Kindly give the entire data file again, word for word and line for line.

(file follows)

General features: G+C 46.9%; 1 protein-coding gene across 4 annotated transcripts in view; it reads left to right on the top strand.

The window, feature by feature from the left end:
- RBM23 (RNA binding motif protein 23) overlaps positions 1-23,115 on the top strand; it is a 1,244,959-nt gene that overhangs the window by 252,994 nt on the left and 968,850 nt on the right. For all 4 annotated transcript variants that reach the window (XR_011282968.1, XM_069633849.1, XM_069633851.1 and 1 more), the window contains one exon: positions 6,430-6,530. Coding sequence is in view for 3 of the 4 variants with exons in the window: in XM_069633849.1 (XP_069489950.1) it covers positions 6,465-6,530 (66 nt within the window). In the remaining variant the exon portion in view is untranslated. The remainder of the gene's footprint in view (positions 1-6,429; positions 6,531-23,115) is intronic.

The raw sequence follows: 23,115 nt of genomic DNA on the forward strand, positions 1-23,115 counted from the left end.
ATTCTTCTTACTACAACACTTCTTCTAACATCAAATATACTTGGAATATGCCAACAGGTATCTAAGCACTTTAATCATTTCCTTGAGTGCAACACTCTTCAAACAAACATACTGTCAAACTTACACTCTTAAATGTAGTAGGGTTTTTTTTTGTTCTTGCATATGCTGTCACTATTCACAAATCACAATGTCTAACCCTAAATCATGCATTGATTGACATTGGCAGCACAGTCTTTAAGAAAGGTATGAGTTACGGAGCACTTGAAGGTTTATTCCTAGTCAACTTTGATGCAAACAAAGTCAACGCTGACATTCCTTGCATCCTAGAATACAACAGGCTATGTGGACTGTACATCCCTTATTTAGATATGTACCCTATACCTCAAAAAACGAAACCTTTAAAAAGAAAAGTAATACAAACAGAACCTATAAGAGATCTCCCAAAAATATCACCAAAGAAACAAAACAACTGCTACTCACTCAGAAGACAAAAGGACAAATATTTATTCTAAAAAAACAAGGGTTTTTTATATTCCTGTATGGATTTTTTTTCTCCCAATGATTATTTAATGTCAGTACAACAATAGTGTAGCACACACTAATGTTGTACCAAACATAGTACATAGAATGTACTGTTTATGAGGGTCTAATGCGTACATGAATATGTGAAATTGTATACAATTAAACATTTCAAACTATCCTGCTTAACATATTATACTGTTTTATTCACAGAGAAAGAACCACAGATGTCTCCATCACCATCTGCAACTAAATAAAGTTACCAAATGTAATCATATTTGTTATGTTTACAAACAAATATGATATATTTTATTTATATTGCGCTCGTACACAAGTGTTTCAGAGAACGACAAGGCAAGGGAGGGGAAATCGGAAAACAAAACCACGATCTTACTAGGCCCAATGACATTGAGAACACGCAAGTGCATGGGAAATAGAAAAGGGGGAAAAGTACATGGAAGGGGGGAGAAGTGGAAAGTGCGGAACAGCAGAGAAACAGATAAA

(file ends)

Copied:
General features: G+C 46.9%; 1 protein-coding gene across 4 annotated transcripts in view; it reads left to right on the top strand.

The window, feature by feature from the left end:
- RBM23 (RNA binding motif protein 23) overlaps positions 1-23,115 on the top strand; it is a 1,244,959-nt gene that overhangs the window by 252,994 nt on the left and 968,850 nt on the right. For all 4 annotated transcript variants that reach the window (XR_011282968.1, XM_069633849.1, XM_069633851.1 and 1 more), the window contains one exon: positions 6,430-6,530. Coding sequence is in view for 3 of the 4 variants with exons in the window: in XM_069633849.1 (XP_069489950.1) it covers positions 6,465-6,530 (66 nt within the window). In the remaining variant the exon portion in view is untranslated. The remainder of the gene's footprint in view (positions 1-6,429; positions 6,531-23,115) is intronic.

The raw sequence follows: 23,115 nt of genomic DNA on the forward strand, positions 1-23,115 counted from the left end.
ATTCTTCTTACTACAACACTTCTTCTAACATCAAATATACTTGGAATATGCCAACAGGTATCTAAGCACTTTAATCATTTCCTTGAGTGCAACACTCTTCAAACAAACATACTGTCAAACTTACACTCTTAAATGTAGTAGGGTTTTTTTTTGTTCTTGCATATGCTGTCACTATTCACAAATCACAATGTCTAACCCTAAATCATGCATTGATTGACATTGGCAGCACAGTCTTTAAGAAAGGTATGAGTTACGGAGCACTTGAAGGTTTATTCCTAGTCAACTTTGATGCAAACAAAGTCAACGCTGACATTCCTTGCATCCTAGAATACAACAGGCTATGTGGACTGTACATCCCTTATTTAGATATGTACCCTATACCTCAAAAAACGAAACCTTTAAAAAGAAAAGTAATACAAACAGAACCTATAAGAGATCTCCCAAAAATATCACCAAAGAAACAAAACAACTGCTACTCACTCAGAAGACAAAAGGACAAATATTTATTCTAAAAAAACAAGGGTTTTTTATATTCCTGTATGGATTTTTTTTCTCCCAATGATTATTTAATGTCAGTACAACAATAGTGTAGCACACACTAATGTTGTACCAAACATAGTACATAGAATGTACTGTTTATGAGGGTCTAATGCGTACATGAATATGTGAAATTGTATACAATTAAACATTTCAAACTATCCTGCTTAACATATTATACTGTTTTATTCACAGAGAAAGAACCACAGATGTCTCCATCACCATCTGCAACTAAATAAAGTTACCAAATGTAATCATATTTGTTATGTTTACAAACAAATATGATATATTTTATTTATATTGCGCTCGTACACAAGTGTTTCAGAGAACGACAAGGCAAGGGAGGGGAAATCGGAAAACAAAACCACGATCTTACTAGGCCCAATGACATTGAGAACACGCAAGTGCATGGGAAATAGAAAAGGGGGAAAAGTACATGGAAGGGGGGAGAAGTGGAAAGTGCGGAACAGCAGAGAAACAGATAAA